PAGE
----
Assuntos
Biomarcadores Tumorais/genética , Carcinoma Ductal de Mama/etnologia , Carcinoma Ductal de Mama/genética , Hispano-Americanos/estatística & dados numéricos , Mutação , Neoplasias de Mama Triplo Negativas/etnologia , Neoplasias de Mama Triplo Negativas/genética , Carcinoma Ductal de Mama/patologia , Feminino , Seguimentos , Regulação Neoplásica da Expressão Gênica , Humanos , Pessoa de Meia-Idade , Prognóstico , Estudos Retrospectivos , Neoplasias de Mama Triplo Negativas/patologia
10.
J Rural Health ; 36(4): 602-608, 2020 09.
Artigo em Inglês | MEDLINE | ID: mdl-32894612

RESUMO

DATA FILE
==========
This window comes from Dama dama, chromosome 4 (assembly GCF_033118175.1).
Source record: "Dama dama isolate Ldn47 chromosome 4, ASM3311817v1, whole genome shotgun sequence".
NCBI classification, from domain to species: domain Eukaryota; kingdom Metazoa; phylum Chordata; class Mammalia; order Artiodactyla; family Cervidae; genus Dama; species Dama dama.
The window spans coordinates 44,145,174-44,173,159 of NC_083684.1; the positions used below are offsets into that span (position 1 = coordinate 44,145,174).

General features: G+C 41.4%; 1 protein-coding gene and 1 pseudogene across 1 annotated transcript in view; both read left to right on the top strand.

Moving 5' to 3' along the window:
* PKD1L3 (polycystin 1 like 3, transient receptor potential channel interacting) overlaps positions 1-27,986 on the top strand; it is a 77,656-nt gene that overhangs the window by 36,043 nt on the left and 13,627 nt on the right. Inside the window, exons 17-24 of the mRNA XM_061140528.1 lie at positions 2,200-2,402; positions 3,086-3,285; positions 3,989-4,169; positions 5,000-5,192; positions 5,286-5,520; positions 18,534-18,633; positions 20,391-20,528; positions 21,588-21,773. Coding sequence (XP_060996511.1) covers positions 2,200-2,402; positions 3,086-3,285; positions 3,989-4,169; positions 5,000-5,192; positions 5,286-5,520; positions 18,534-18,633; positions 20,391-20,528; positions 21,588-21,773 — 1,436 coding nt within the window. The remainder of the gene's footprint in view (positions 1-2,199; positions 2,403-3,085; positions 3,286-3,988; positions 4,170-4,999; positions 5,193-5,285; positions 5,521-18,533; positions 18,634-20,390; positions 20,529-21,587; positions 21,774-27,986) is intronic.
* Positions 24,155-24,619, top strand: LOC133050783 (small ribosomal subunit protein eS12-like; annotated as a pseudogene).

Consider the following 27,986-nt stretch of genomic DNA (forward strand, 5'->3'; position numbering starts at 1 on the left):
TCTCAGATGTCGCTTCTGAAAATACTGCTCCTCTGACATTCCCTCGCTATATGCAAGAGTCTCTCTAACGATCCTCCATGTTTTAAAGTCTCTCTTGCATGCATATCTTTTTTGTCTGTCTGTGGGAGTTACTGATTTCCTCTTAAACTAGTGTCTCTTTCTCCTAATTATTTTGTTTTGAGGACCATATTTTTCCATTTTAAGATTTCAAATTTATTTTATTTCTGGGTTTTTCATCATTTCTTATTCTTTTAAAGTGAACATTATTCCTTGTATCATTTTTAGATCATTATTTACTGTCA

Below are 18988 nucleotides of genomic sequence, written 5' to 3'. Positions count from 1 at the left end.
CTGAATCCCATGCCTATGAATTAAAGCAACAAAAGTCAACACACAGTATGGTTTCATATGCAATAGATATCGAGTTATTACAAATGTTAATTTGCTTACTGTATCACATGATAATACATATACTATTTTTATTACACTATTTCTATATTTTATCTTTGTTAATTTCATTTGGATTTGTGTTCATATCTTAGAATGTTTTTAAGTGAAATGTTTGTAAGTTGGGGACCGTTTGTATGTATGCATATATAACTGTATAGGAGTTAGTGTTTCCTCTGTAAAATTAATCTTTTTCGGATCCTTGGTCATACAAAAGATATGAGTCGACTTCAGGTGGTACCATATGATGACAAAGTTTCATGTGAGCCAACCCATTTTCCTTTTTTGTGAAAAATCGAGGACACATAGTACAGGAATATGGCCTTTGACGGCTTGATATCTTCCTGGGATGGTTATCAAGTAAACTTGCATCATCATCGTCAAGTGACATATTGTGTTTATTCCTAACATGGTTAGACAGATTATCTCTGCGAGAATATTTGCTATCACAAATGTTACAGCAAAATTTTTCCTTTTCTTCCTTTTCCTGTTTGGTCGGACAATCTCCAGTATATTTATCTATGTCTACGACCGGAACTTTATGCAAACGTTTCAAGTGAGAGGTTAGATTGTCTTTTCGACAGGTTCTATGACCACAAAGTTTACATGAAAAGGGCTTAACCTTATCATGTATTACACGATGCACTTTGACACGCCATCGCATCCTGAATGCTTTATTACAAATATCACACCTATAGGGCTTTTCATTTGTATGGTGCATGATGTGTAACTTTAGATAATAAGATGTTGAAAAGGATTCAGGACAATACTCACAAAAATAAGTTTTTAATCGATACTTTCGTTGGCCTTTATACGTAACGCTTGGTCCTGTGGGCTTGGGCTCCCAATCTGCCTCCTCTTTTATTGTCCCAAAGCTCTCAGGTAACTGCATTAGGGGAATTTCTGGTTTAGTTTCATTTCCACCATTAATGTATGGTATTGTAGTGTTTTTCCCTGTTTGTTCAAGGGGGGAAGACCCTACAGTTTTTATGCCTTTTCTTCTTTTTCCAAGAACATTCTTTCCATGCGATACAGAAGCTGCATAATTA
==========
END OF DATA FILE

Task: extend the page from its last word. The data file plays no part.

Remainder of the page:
PURPOSE: This study compared the average daily increase in COVID-19 mortality rates by county racial/ethnic composition (percent non-Hispanic Black and percent Hispanic) among US rural counties. METHODS: COVID-19 daily death counts for 1,976 US nonmetropolitan counties for the period March 2-July 26, 2020, were extracted from USAFacts and merged with county-level American Community Survey and Area Health Resource File data. Covariates included county percent poverty, age composition, adjacency to a metropolitan county, health care supply, and state fixed effects. Mixed-effects negative binomial regression with random intercepts to account for repeated observations within counties were used to predict differences in the average daily increase in the COVID-19 mortality rate across quartiles of percent Black and percent Hispanic. FINDINGS: Since early March, the average daily increase in the COVID-19 mortality rate has been significantly higher in rural counties with the highest percent Black and percent Hispanic populations. Compared to counties in the bottom quartile, counties in the top quartile of percent Black have an average daily increase that is 70% higher (IRR = 1.70, CI: 1.48-1.95, P < .001), and counties in the top quartile of percent Hispanic have an average daily increase that is 50% higher (IRR = 1.50, CI: 1.33-1.69, P < .001), net of covariates. CONCLUSION: COVID-19 mortality risk is not distributed equally across the rural United States, and the COVID-19 race penalty is not restricted to cities. Among rural counties, the average daily increase in COVID-19 mortality rates has been significantly higher in counties with the largest shares of Black and Hispanic residents.